Hotter, is a show about the body, specifically the female one. Though the title is also a combination of the names of the two writer/performers, Mary Higgins & Ell Potter, it also covers different facets of the relationship with the body, not just in a "hot and bothered" sexual sense but also self-image and the relationship with the world around us: temperature, the gaze of others, etc.
Head Gardener Rosalind Sydney’s adaptation of this famous novel announced itself from the start as something different. Taut and tense, punch and percussion propelled the story through a green-hued atmosphere, utilising every facet of theatricality and stagecraft; and at turns was tense, melancholic and comic.
Within Sight is a one-woman spoken word theatre show about living with albinism and confronting everyday ableism, particularly through our protagonist's training for, and life-long relationship with, the Paralympics. The live translation by BSL interpreter (Rachel Amey) is thus an integral part of the show's themes as well as of course being a very good thing to be able to offer in of itself.
Around the deathbed of a patient and soon to be organ donor, a chorus of musicians arrives to narrate one of the most painstaking operations in medicine, through music: the heart transplant. Meanwhile, the audience is taken step by step through every moment on a wave of sound as music and medicine collide. The heart is often the focus of drama, but never as literally as this…
W*nk Buddies, written and starring Jake Jarratt & Cameron Sharp, is the story of two boys who find themselves forced to share a bed after a party marking the end of their first year at university. Tomorrow they must go home to their disappointed fathers (in one case because he's studying drama, in the other because he's gay) but tonight they celebrated.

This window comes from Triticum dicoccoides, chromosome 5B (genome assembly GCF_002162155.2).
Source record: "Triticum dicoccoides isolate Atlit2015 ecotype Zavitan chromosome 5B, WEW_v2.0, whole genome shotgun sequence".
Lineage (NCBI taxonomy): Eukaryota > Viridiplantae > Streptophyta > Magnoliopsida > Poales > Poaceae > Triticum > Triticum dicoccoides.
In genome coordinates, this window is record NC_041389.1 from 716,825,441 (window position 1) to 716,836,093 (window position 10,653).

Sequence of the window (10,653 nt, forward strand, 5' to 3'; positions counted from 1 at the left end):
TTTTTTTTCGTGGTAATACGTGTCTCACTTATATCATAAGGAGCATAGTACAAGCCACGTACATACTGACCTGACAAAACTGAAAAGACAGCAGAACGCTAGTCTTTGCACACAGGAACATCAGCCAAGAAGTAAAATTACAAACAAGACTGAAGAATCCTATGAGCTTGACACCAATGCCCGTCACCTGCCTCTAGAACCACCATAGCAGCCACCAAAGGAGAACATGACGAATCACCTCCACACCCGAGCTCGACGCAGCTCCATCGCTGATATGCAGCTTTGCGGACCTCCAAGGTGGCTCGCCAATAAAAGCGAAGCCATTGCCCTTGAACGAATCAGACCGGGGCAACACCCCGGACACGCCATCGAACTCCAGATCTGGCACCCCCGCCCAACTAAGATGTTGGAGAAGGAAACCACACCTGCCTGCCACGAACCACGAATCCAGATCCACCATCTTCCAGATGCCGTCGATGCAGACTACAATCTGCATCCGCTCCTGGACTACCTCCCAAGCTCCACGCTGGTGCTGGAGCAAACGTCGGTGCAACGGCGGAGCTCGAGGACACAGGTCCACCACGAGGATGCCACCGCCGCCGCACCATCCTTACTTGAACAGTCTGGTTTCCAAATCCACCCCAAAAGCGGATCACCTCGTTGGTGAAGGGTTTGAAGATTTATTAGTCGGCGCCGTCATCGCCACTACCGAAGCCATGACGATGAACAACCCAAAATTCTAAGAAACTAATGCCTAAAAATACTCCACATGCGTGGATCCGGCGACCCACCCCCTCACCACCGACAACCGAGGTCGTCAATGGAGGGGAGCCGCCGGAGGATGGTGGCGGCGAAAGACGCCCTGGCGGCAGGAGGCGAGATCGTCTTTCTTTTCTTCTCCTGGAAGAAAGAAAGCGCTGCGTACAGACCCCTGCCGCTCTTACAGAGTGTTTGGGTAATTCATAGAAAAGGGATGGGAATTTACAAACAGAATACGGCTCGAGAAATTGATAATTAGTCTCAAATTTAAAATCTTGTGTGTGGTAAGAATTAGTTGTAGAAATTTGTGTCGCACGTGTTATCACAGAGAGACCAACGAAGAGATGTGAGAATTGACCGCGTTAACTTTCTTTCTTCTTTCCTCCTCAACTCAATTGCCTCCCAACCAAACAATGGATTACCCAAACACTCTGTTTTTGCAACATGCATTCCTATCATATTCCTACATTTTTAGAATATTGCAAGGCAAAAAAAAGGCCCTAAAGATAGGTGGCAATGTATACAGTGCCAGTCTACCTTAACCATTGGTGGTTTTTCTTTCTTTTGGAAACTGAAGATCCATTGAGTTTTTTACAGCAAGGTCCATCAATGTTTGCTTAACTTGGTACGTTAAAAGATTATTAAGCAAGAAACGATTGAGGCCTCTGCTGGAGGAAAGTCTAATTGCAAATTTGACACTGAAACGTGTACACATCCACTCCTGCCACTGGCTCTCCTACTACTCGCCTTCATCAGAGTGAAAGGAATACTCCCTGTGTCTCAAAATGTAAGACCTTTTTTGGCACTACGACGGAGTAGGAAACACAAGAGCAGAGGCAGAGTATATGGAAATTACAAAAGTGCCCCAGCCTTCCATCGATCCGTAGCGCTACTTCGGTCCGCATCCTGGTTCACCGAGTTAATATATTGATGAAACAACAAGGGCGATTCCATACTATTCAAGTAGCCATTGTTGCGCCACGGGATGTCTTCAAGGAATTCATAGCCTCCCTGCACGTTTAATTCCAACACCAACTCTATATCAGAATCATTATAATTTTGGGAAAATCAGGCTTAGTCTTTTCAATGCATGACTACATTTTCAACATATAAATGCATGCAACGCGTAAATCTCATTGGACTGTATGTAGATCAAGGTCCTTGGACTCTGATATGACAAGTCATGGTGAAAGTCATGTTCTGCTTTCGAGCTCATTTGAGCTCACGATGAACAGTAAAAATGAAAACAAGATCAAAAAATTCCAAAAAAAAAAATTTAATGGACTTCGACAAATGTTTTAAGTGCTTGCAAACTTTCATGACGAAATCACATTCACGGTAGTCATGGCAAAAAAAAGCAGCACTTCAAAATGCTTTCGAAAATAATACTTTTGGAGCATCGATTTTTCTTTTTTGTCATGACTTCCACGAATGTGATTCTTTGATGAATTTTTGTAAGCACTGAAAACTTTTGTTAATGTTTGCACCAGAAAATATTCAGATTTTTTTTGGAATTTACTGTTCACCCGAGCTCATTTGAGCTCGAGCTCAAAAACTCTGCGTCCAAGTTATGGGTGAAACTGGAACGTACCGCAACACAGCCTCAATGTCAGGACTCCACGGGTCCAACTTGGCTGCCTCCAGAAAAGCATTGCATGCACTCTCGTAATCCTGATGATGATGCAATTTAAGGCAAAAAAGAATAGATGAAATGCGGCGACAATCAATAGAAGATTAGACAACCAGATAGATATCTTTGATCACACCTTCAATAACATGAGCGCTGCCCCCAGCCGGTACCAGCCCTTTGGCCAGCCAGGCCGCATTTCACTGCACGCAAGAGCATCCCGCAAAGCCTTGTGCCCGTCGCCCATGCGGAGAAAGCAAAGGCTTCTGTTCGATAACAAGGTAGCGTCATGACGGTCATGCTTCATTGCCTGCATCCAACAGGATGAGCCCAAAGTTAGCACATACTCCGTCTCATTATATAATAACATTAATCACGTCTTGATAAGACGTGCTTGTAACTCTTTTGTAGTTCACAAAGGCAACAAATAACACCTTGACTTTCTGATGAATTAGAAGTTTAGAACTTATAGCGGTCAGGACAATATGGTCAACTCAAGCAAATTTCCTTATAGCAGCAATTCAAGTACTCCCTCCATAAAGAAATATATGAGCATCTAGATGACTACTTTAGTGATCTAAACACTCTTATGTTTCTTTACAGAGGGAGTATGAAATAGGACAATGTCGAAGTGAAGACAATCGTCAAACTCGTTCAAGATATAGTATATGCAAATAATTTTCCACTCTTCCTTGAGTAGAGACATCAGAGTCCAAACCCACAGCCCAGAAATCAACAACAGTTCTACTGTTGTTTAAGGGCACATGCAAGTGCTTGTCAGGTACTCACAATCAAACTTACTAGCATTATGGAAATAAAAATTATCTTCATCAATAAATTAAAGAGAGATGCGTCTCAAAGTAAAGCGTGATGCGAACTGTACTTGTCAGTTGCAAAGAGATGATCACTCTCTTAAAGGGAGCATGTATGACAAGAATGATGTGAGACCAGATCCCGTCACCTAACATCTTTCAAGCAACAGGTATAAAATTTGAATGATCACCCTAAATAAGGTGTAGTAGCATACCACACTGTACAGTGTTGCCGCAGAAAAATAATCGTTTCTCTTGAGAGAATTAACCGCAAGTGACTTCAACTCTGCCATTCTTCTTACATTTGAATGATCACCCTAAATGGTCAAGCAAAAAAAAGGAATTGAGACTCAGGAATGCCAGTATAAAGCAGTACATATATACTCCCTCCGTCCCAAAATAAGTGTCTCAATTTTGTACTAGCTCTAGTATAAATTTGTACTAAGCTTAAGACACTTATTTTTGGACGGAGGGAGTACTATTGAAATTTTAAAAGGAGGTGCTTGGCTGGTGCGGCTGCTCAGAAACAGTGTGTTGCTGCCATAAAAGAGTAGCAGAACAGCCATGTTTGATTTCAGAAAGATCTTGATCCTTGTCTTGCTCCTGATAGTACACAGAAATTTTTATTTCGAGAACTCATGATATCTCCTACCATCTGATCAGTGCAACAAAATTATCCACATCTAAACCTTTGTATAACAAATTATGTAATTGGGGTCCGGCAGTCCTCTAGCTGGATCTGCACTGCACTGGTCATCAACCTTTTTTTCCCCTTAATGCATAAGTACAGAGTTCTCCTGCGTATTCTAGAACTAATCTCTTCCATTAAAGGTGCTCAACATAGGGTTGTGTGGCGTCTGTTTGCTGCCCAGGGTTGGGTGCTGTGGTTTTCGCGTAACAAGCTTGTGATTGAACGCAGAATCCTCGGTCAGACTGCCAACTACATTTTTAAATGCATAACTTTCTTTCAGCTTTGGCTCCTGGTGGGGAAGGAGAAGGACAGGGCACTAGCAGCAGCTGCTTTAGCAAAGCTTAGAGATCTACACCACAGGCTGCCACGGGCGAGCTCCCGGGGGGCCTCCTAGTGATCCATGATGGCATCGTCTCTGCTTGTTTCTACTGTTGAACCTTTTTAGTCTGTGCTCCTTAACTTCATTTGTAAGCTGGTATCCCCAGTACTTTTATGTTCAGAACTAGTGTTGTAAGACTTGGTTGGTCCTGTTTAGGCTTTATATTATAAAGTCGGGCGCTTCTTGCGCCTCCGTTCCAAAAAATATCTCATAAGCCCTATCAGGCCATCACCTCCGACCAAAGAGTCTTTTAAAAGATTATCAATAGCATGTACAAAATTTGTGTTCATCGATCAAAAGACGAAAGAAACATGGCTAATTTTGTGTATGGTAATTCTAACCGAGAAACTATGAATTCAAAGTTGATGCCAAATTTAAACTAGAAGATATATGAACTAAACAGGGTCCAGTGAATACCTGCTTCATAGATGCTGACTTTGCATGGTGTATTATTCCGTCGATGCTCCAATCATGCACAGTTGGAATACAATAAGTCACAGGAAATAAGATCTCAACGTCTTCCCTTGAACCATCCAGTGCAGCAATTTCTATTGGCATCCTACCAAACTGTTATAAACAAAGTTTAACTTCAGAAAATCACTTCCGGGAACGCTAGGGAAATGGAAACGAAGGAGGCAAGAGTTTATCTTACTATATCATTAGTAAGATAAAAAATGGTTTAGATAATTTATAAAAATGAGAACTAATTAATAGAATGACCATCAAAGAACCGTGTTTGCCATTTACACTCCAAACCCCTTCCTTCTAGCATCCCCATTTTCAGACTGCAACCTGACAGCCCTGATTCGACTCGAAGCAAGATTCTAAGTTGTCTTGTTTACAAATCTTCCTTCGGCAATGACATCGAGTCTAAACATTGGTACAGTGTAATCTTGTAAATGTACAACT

On a fairly sparse stage, with only a piano and guitar for decoration, three very ordinary and unassuming figures shuffle onto the stage without any applause before earnestly introducing themselves. It may as well be the preamble to a pub open mic night. But, when these three performers begin to sing, the atmosphere of the entire auditorium changes for the course of the night and the audience are evidently hooked.
Anna “Nan” Shepherd was a Scottish Modernist writer and poet. Though best known for her seminal mountain memoir, The Living Mountain, she is probably more recognisable to most people from her presence (since 2016) on the Scottish £5 note, which makes her the first female writer to appear on a British banknote.
The travel of peoples across the globe is rich with dramatic and emotional stories, especially when set against backdrops of – or amidst – huge events that result in re-drawn boundaries, new countries and forced migration. For those displaced by such upheavals the subject of ‘identity’ assumes more importance: ‘Who am I… I certainly didn’t start here?’
Antigone is as much a play about resistance as it is a Greek Tragedy. Scottish Dance Theatre’s interpretation, ‘Antigone, Interrupted’, a devised performance, explores Sophocles’ ‘Antigone’ through movement of the body. This is an apt choice for a play whose action is centered around the play’s character’s responses to a rotting carcass of a supposed traitor.
‘I Think We Are Alone’ follows the ins and outs of life Josie (Chizzy Akudolu), Manny (Caleb Roberts), Ange (Charlotte Bate), Clare (Polly Frame), Bex (Simone Saunders), and Graham (Andrew Turner). Through a series of monologues that progress into chance meetings and reunions, we realise that the inner life of everyone around us is more complicated than we feel. Soap Opera-esque in its quest to bare ‘gritty’ problems, playwright Sally Abbott stares suicide, cancer, child abuse, issues of class and race, and even addiction, in the face. It’s a heady mix that doesn’t always make for easy viewing.
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